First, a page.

For Nuclear Tourism, Parker, Brennan and their twin-brother bandmates Nate and Graham Beveridge (on bass and rhythm guitar) tapped Jesse Mangum to produce, engineer, mix and master. Mangum, whose credits include Elf Power and Meth Wax, recorded the band at his studio The Glow, and proved a trusted mentor and kindred spirit.
“Jesse was fucking awesome — it was cool to have somebody who was just as excited about the record as we were,” Parker says. “We were on the same page, sonically in that we wanted something professional but still kinda shitty sounding, but he also held us to really high standards performance-wise. He’s not afraid to be like, nah, that sounds like shit, y’all fucked up, you can do better; and we’re like, dammit, Jesse, you’re right. But then he’d also be like, ‘The next hour’s free because I want you to fucking get this right.’ He’ll work with you in that sense, which is awesome. And while he always came in with good ideas when we got stuck, he also pretty much let us do whatever we wanted. Working with him was a lot of fun.”
Nuclear Tourism met back when they were just 15, 16 years old, hanging at Nuci’s Space, a music community center in Athens that offers everything from cheap hourly rehearsal spaces to music education programs and free mental health care. While the boys formed a band out of the gates, for many years, rock ’n’ roll took a backseat to their first love: Skateboarding.
“Originally, Nuke was a five-piece with three guitars and a bass player,” Parker says. “We kicked the bass player out because he didn’t want to skate. Back then, we didn’t really practise unless it was raining and we couldn’t skate. After school, we’d meet up at the little DIY skate park on Atlanta Highway — it was a great place to have a beer and get high without your parents knowing. At some point, though, we started taking the band more seriously.”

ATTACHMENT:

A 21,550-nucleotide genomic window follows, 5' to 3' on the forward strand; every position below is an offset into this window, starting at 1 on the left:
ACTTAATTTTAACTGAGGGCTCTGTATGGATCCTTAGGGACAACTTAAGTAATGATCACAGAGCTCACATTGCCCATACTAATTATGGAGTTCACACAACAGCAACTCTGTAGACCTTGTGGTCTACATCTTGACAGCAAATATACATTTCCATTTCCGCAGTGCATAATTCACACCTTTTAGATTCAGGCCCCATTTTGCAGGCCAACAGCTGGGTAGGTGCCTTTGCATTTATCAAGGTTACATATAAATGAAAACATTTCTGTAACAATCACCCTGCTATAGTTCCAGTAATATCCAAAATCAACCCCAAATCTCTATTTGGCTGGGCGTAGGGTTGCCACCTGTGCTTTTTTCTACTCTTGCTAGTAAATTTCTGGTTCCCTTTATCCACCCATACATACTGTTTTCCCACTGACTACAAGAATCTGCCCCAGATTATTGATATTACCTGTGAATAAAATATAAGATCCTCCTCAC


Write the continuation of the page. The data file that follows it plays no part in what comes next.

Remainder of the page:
As soon as they graduated high school, they decided to hit the road. “Our parents were skeptical,” Parker says, “but, like, what else am I gonna do after high school? I dunno, let’s see if this shit works.” He sent out booking emails to venues all over the country. To his surprise, he heard back from famed Sunset Strip club the Whisky A Go Go, who offered Nuclear Tourism an opening spot for surf-punk legends Agent Orange. So the band bought a van and booked a supporting tour out to the West Coast and back.
“That shit was so much fun — it was a road-trip / skate-trip tour,” Parker says. “We learned a lot, and then we came back to Athens, and other bands in town were like, ‘What the hell? Y’all fucking drove out to California? Who are y’all?’ And then all our skater friends started coming to our shows. When they weren’t too high. That’s when everything started getting really fun.”
For the last several years, the party has continued, with a brief break for the pandemic (and for Brennan’s wrists to heal after he severed a tendon in one and then fractured the other in skating accidents). Now they’re back in action with fresh videos on the way, a summer tour in the works and a self-titled LP coming May 12.
Listen to Computer Wife above, sample more sounds from Nuclear Tourism below, and bomb over to their Facebook and Instagram.